Like childbearing, abortion isn’t just for women anymore. That is the message coming from the LGBT community and what were once thought of as women’s rights groups in response to Texas Senate Bill 8, the new Texas anti-abortion law.
These culturally powerful groups are using the new law to promote current gender ideology, which views reproduction as distinct from sex. The most sensational evidence of this agenda was Missouri Congresswoman Cori Bush’s reference to mothers as “birthing people” to advance the proposition that men, albeit transgender, can give birth too. Because anyone can be a man or a woman in their view, it follows that anyone can have an abortion, including men, and of course the nonbinary. Having always sold abortion with euphemisms and lies, abortion’s proponents are now doubling down on promoting additional destructive falsehoods about biological realities.
Senate Bill 8 is the unique approach taken by the Texas legislature to stop abortions beyond six weeks of pregnancy. The statute prohibits its own enforcement by any public official, instead authorizing and rewarding private citizens for filing civil suits against abortion facilitators, with the exception of pregnant women, who have no liability under the law. Significantly, the abortion-facilitating defendants may assert the affirmative defense that applying S.B. 8 in a given case is unconstitutional, so the law does not attempt to overrule Roe v. Wade.
The United States Supreme Court was unable to block the statute from taking effect because no state action was implicated. Further, because no private party had yet suffered any injury from its passage, there was no identifiable person to enjoin. (Laws cannot be enjoined, only people’s actions.) So, consistent with the democratic process that our political opponents have lectured us about so incessantly, the Texas anti-abortion statute took effect. This outcome was unique and unexpected, and the statute’s opponents have been melting down (and fundraising) ever since.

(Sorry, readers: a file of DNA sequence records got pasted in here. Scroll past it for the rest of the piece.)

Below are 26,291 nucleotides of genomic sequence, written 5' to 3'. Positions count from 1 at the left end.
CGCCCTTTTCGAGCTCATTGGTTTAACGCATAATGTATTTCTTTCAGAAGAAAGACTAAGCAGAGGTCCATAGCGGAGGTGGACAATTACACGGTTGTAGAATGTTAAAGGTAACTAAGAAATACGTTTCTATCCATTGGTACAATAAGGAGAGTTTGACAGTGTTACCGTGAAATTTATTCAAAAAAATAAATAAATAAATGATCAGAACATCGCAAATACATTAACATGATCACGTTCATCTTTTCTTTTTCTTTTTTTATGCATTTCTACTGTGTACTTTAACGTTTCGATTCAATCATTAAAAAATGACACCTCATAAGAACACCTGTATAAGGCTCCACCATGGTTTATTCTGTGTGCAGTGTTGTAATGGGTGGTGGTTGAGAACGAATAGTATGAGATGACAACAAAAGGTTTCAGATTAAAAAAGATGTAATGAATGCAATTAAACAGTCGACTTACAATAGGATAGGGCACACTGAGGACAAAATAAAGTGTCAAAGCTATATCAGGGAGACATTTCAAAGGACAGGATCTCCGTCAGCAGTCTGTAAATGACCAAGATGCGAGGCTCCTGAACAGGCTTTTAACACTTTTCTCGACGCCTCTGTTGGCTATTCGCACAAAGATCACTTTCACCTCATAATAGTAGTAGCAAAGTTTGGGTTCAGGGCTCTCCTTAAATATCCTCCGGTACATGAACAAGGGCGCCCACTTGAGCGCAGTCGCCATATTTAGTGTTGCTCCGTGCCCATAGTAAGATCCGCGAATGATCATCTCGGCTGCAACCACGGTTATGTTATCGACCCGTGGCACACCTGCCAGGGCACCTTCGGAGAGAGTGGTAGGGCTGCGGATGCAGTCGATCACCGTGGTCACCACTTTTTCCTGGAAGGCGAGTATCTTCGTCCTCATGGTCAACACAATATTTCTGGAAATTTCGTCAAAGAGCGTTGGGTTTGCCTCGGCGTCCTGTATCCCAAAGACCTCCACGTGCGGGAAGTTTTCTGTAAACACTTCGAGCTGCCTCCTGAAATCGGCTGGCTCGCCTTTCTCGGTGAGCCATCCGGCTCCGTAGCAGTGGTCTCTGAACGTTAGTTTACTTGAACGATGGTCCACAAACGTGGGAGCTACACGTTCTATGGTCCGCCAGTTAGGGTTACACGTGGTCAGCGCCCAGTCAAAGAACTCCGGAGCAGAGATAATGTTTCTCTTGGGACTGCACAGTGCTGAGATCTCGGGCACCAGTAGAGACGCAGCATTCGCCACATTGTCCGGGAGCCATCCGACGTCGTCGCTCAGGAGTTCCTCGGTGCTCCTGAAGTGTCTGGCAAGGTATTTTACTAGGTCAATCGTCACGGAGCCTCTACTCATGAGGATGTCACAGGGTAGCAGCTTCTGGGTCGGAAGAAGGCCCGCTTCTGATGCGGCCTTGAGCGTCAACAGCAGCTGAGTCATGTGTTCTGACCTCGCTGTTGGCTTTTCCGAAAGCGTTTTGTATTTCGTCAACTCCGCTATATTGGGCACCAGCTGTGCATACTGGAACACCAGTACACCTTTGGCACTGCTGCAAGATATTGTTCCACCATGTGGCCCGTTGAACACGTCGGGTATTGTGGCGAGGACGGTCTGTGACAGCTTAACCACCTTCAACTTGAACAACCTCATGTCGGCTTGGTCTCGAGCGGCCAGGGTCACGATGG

Eventually the statute’s opponents will file a case involving real people, and a court will rule on the constitutionality of S.B. 8. Meanwhile, woke groups like the American Constitution Society, the liberal answer to the Federalist Society, are ginning up support for Texas organizations to fight the law. The day after Texas’s anti-abortion law took effect, the American Constitution Society issued an email of alarm declaiming against the court and its two allegedly stolen seats bought by billionaires. The email denounced the court for failing to uphold the constitutional right of reproductive freedom and demanded court reform. In addition to requesting donations, the email listed nine Texas organizations that need help in reestablishing abortions.
What’s curious about these entreaties and the organizations, though, is their angle. Rather than frankly promoting abortion as a guarantee of women’s true equality, they largely avoid mentioning women at all, preferring to address those seeking abortions as people, or Texans, or some other genderless term.